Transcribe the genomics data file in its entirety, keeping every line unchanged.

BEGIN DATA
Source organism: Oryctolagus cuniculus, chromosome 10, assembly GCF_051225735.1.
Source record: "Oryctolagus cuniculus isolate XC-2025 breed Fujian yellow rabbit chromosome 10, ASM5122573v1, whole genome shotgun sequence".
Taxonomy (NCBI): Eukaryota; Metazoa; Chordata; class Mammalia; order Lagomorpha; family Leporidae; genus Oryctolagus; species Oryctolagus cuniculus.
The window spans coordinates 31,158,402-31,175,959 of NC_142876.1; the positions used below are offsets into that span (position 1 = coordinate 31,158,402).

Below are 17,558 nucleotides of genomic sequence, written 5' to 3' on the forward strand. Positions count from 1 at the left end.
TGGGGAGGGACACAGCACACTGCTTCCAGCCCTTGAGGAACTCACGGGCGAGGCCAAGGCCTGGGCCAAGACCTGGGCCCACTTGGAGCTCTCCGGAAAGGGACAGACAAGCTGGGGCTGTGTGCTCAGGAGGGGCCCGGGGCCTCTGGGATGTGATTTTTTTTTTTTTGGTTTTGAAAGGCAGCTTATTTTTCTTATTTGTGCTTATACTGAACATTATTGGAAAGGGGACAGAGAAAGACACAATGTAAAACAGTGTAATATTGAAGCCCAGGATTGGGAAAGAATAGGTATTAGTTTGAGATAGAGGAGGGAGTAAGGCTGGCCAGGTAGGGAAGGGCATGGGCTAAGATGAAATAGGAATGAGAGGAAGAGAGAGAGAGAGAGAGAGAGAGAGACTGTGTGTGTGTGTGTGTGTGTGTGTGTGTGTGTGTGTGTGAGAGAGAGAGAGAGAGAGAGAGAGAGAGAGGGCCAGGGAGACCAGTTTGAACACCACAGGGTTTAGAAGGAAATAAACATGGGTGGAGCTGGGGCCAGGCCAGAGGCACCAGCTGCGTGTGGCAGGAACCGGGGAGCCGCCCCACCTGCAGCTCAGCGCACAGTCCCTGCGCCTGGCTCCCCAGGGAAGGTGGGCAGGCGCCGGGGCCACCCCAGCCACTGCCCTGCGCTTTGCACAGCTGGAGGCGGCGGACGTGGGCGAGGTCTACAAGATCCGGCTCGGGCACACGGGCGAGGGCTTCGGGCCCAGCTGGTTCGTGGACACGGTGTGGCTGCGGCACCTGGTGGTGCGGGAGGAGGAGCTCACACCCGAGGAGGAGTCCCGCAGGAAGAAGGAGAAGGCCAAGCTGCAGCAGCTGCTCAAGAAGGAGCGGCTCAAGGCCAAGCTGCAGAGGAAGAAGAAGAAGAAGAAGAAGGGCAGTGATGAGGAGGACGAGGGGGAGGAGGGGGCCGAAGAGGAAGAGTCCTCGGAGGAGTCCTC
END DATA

Source organism: Oryctolagus cuniculus, chromosome 10, assembly GCF_051225735.1.
Source record: "Oryctolagus cuniculus isolate XC-2025 breed Fujian yellow rabbit chromosome 10, ASM5122573v1, whole genome shotgun sequence".
Taxonomy (NCBI): Eukaryota; Metazoa; Chordata; class Mammalia; order Lagomorpha; family Leporidae; genus Oryctolagus; species Oryctolagus cuniculus.
The window spans coordinates 31,158,402-31,175,959 of NC_142876.1; the positions used below are offsets into that span (position 1 = coordinate 31,158,402).

Below are 17,558 nucleotides of genomic sequence, written 5' to 3' on the forward strand. Positions count from 1 at the left end.
TGGGGAGGGACACAGCACACTGCTTCCAGCCCTTGAGGAACTCACGGGCGAGGCCAAGGCCTGGGCCAAGACCTGGGCCCACTTGGAGCTCTCCGGAAAGGGACAGACAAGCTGGGGCTGTGTGCTCAGGAGGGGCCCGGGGCCTCTGGGATGTGATTTTTTTTTTTTTGGTTTTGAAAGGCAGCTTATTTTTCTTATTTGTGCTTATACTGAACATTATTGGAAAGGGGACAGAGAAAGACACAATGTAAAACAGTGTAATATTGAAGCCCAGGATTGGGAAAGAATAGGTATTAGTTTGAGATAGAGGAGGGAGTAAGGCTGGCCAGGTAGGGAAGGGCATGGGCTAAGATGAAATAGGAATGAGAGGAAGAGAGAGAGAGAGAGAGAGAGAGAGACTGTGTGTGTGTGTGTGTGTGTGTGTGTGTGTGTGTGTGTGAGAGAGAGAGAGAGAGAGAGAGAGAGAGAGGGCCAGGGAGACCAGTTTGAACACCACAGGGTTTAGAAGGAAATAAACATGGGTGGAGCTGGGGCCAGGCCAGAGGCACCAGCTGCGTGTGGCAGGAACCGGGGAGCCGCCCCACCTGCAGCTCAGCGCACAGTCCCTGCGCCTGGCTCCCCAGGGAAGGTGGGCAGGCGCCGGGGCCACCCCAGCCACTGCCCTGCGCTTTGCACAGCTGGAGGCGGCGGACGTGGGCGAGGTCTACAAGATCCGGCTCGGGCACACGGGCGAGGGCTTCGGGCCCAGCTGGTTCGTGGACACGGTGTGGCTGCGGCACCTGGTGGTGCGGGAGGAGGAGCTCACACCCGAGGAGGAGTCCCGCAGGAAGAAGGAGAAGGCCAAGCTGCAGCAGCTGCTCAAGAAGGAGCGGCTCAAGGCCAAGCTGCAGAGGAAGAAGAAGAAGAAGAAGAAGGGCAGTGATGAGGAGGACGAGGGGGAGGAGGGGGCCGAAGAGGAAGAGTCCTCGGAGGAGTCCTC